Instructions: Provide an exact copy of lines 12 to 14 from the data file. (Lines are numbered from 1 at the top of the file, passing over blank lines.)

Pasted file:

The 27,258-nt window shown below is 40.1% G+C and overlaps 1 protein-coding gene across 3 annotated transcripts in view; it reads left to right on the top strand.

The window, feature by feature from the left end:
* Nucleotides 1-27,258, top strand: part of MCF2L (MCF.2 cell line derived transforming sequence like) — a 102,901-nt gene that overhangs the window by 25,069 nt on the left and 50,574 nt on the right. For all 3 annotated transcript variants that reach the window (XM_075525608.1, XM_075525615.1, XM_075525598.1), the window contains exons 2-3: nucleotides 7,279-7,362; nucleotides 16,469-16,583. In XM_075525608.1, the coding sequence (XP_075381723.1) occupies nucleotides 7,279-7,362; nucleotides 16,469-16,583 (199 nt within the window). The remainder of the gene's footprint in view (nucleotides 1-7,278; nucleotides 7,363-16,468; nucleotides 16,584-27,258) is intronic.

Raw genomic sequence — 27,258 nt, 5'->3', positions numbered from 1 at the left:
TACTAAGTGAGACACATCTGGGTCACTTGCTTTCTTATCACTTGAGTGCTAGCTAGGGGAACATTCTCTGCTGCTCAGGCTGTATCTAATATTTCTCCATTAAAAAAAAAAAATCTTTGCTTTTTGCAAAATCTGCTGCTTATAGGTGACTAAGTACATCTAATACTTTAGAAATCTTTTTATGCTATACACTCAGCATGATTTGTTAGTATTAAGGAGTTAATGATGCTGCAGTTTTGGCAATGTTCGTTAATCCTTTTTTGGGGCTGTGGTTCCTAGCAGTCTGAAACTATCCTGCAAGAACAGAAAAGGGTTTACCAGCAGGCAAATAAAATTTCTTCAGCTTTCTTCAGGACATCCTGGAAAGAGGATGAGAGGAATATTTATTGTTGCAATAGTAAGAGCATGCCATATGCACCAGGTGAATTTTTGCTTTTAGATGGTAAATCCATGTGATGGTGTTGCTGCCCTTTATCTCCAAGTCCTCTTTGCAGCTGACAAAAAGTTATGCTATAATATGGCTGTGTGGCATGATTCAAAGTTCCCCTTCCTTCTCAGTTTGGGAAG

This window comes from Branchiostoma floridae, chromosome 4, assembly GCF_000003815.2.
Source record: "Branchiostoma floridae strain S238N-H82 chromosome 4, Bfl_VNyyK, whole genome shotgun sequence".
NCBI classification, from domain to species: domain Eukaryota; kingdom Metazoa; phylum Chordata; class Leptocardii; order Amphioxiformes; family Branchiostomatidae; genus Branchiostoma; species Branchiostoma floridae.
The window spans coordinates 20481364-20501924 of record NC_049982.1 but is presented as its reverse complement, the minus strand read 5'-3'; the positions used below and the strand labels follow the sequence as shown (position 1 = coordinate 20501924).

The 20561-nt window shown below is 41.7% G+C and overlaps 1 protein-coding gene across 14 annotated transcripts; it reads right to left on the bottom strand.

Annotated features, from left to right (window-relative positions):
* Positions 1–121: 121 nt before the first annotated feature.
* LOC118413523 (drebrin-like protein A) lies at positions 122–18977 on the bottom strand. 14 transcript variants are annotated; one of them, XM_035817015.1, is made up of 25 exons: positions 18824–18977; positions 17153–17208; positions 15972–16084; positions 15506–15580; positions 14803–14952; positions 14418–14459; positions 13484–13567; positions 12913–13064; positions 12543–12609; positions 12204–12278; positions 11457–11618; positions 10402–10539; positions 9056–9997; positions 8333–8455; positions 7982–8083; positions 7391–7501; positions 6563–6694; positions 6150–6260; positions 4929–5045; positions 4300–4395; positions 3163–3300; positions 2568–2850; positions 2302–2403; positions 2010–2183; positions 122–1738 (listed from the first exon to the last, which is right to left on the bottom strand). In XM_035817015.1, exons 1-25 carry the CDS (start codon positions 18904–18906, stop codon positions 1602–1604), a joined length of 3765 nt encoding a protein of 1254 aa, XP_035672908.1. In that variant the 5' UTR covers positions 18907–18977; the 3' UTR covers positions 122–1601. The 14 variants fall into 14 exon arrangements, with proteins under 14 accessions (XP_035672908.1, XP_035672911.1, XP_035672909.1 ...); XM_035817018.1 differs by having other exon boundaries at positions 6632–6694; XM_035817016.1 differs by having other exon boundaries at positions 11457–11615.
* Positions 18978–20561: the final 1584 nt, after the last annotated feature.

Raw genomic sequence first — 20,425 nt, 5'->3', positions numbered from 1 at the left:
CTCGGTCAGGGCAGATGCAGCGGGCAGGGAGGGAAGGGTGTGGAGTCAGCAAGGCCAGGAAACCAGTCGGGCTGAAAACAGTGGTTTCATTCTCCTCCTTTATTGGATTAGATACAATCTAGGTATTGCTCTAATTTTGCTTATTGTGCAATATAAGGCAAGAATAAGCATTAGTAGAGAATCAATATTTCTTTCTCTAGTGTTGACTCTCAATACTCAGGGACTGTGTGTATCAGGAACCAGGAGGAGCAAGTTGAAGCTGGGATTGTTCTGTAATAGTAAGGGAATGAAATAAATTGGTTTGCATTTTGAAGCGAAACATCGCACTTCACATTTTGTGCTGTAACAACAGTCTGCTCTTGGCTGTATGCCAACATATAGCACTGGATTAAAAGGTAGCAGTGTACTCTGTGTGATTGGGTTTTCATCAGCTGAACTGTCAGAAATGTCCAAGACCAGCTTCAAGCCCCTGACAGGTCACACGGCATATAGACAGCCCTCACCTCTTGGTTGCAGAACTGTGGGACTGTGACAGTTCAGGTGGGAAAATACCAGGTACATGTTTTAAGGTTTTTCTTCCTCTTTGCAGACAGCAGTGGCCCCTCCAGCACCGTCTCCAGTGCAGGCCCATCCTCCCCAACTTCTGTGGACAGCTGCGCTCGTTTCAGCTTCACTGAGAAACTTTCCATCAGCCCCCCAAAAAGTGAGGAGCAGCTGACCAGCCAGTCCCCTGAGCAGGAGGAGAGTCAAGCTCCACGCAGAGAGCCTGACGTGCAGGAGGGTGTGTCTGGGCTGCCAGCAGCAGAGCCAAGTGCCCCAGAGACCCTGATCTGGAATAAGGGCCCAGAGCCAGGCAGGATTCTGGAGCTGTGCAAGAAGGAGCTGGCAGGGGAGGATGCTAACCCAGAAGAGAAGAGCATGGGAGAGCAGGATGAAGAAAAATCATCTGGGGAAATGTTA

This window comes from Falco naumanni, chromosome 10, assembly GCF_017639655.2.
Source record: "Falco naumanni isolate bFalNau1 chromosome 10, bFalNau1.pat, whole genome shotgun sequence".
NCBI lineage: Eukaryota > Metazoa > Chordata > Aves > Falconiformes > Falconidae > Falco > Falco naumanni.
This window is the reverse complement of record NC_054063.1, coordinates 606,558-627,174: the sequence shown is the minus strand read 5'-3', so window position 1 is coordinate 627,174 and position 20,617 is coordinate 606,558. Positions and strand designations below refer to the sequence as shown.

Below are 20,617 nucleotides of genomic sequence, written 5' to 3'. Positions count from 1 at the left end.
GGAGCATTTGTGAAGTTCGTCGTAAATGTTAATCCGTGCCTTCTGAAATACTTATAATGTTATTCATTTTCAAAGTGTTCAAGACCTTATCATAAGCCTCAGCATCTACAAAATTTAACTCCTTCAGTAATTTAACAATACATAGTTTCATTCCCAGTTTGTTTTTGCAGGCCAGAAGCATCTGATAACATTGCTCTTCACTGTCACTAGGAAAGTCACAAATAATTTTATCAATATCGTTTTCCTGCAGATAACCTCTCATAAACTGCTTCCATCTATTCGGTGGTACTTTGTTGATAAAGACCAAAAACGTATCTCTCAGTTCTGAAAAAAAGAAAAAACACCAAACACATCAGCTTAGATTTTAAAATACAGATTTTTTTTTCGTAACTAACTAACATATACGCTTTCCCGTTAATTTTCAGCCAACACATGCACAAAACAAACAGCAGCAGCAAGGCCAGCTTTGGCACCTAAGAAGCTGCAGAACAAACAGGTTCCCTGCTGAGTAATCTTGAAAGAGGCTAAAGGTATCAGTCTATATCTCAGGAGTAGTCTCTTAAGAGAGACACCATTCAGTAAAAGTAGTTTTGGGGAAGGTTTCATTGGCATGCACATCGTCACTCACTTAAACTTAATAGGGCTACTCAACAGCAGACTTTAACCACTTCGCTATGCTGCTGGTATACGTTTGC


* Positions 1–121: 121 nt before the first annotated feature.
* LOC118413523 (drebrin-like protein A) lies at positions 122–18977 on the bottom strand. 14 transcript variants are annotated; one of them, XM_035817015.1, is made up of 25 exons: positions 18824–18977; positions 17153–17208; positions 15972–16084; positions 15506–15580; positions 14803–14952; positions 14418–14459; positions 13484–13567; positions 12913–13064; positions 12543–12609; positions 12204–12278; positions 11457–11618; positions 10402–10539; positions 9056–9997; positions 8333–8455; positions 7982–8083; positions 7391–7501; positions 6563–6694; positions 6150–6260; positions 4929–5045; positions 4300–4395; positions 3163–3300; positions 2568–2850; positions 2302–2403; positions 2010–2183; positions 122–1738 (listed from the first exon to the last, which is right to left on the bottom strand). In XM_035817015.1, exons 1-25 carry the CDS (start codon positions 18904–18906, stop codon positions 1602–1604), a joined length of 3765 nt encoding a protein of 1254 aa, XP_035672908.1. In that variant the 5' UTR covers positions 18907–18977; the 3' UTR covers positions 122–1601. The 14 variants fall into 14 exon arrangements, with proteins under 14 accessions (XP_035672908.1, XP_035672911.1, XP_035672909.1 ...); XM_035817018.1 differs by having other exon boundaries at positions 6632–6694; XM_035817016.1 differs by having other exon boundaries at positions 11457–11615.
* Positions 18978–20561: the final 1584 nt, after the last annotated feature.